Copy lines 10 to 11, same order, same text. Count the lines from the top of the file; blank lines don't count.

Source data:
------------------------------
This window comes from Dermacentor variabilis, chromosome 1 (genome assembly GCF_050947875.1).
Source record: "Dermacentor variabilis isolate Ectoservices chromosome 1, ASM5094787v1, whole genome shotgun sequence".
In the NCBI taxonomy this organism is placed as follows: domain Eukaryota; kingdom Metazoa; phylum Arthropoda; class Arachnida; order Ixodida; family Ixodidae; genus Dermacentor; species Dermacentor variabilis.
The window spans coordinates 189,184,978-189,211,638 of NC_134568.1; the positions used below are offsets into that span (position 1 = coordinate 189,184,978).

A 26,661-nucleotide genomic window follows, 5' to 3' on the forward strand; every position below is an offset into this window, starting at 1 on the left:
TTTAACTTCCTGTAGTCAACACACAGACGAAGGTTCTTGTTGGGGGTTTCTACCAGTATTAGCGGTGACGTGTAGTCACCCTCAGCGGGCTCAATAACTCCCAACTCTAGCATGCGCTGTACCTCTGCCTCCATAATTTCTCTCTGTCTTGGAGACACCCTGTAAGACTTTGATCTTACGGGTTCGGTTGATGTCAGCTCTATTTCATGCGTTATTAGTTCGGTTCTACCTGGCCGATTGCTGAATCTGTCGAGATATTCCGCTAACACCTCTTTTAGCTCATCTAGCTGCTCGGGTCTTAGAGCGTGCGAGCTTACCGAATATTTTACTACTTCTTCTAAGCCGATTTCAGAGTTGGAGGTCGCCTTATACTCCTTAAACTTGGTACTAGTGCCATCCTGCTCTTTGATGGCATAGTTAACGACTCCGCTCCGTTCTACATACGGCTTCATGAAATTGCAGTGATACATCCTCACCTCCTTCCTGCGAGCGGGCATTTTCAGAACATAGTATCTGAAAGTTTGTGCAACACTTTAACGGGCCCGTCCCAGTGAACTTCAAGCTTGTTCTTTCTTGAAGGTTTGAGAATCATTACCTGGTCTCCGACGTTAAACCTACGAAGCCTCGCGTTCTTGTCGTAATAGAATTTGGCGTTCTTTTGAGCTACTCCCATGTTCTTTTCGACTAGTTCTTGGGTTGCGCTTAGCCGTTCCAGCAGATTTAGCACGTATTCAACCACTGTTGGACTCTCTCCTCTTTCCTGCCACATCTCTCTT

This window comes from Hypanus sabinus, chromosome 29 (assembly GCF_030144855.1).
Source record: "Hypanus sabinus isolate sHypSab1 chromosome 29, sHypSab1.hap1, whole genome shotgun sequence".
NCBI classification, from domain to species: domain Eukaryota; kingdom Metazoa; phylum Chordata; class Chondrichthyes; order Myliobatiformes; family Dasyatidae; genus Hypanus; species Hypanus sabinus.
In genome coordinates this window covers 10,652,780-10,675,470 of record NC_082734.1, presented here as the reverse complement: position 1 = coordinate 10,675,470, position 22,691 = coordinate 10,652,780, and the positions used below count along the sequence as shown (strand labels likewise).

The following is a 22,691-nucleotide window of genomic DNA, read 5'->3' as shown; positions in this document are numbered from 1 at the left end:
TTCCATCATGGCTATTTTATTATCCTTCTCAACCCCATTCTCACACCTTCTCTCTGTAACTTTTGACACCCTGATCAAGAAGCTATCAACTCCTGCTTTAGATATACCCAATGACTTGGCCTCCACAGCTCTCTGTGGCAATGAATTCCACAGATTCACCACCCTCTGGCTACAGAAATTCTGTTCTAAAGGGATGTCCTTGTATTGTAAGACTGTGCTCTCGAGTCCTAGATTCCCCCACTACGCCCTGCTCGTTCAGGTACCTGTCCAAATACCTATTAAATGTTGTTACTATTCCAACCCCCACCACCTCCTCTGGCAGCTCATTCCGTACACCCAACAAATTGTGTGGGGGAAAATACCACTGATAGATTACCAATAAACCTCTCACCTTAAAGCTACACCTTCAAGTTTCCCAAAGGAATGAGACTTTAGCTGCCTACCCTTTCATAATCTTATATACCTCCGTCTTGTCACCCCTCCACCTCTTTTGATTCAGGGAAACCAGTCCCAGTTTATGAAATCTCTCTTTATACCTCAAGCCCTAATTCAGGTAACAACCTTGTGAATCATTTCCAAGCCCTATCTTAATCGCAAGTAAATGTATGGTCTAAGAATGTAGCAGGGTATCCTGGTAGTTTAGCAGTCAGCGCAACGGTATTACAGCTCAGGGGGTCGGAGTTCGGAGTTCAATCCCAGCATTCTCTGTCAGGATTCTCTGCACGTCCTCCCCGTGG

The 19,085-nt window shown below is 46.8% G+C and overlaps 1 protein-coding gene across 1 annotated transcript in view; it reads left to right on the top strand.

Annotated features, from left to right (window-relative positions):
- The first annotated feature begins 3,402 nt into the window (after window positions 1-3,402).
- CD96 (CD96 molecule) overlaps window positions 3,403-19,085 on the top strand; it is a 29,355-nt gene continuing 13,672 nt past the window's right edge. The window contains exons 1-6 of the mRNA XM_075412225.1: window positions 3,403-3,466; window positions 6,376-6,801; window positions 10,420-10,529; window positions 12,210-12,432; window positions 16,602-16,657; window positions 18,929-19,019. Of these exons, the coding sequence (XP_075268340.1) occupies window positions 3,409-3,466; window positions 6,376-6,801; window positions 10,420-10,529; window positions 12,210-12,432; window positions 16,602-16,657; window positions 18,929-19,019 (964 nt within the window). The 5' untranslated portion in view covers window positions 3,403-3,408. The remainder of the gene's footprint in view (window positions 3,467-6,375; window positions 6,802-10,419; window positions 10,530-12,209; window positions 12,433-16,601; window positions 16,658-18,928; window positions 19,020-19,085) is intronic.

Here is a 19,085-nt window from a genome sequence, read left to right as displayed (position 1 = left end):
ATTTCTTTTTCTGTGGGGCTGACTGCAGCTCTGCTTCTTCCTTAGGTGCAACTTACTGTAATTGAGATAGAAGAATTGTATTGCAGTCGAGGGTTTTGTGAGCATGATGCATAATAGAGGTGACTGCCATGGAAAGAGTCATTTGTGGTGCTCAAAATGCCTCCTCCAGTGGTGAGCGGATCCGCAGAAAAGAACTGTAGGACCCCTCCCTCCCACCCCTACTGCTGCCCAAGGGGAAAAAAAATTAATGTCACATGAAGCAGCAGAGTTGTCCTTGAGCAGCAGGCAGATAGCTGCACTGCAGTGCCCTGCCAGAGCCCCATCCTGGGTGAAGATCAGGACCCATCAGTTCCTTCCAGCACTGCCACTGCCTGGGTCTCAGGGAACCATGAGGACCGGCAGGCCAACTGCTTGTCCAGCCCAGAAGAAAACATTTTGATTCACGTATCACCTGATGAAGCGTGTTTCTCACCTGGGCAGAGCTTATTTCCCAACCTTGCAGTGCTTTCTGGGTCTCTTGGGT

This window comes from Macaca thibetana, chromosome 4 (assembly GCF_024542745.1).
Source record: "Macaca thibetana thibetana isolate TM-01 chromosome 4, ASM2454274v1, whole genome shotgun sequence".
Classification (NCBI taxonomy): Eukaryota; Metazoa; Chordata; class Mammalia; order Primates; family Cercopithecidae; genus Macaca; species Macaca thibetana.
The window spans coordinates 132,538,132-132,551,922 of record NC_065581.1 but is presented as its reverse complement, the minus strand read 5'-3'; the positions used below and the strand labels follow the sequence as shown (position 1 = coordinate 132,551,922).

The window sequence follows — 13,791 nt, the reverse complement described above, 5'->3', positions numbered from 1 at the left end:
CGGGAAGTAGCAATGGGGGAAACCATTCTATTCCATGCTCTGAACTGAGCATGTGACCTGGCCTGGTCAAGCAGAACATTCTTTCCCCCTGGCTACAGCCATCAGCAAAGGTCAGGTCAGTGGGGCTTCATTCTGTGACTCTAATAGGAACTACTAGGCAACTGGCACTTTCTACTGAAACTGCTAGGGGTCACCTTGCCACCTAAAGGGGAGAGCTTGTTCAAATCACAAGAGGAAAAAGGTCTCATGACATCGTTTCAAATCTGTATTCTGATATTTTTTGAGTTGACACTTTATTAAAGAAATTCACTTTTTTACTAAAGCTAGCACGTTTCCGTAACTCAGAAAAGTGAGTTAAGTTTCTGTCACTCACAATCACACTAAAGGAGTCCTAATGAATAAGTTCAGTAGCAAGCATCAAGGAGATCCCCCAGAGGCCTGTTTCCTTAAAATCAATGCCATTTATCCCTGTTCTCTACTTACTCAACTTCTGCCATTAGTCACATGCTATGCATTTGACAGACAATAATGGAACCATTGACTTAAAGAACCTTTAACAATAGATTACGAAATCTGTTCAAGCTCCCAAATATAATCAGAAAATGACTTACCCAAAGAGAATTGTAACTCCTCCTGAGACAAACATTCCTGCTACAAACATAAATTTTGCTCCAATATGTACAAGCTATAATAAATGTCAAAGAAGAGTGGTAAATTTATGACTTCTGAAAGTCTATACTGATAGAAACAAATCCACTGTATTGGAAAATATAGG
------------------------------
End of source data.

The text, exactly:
In genome coordinates this window covers 10,652,780-10,675,470 of record NC_082734.1, presented here as the reverse complement: position 1 = coordinate 10,675,470, position 22,691 = coordinate 10,652,780, and the positions used below count along the sequence as shown (strand labels likewise).

The following is a 22,691-nucleotide window of genomic DNA, read 5'->3' as shown; positions in this document are numbered from 1 at the left end: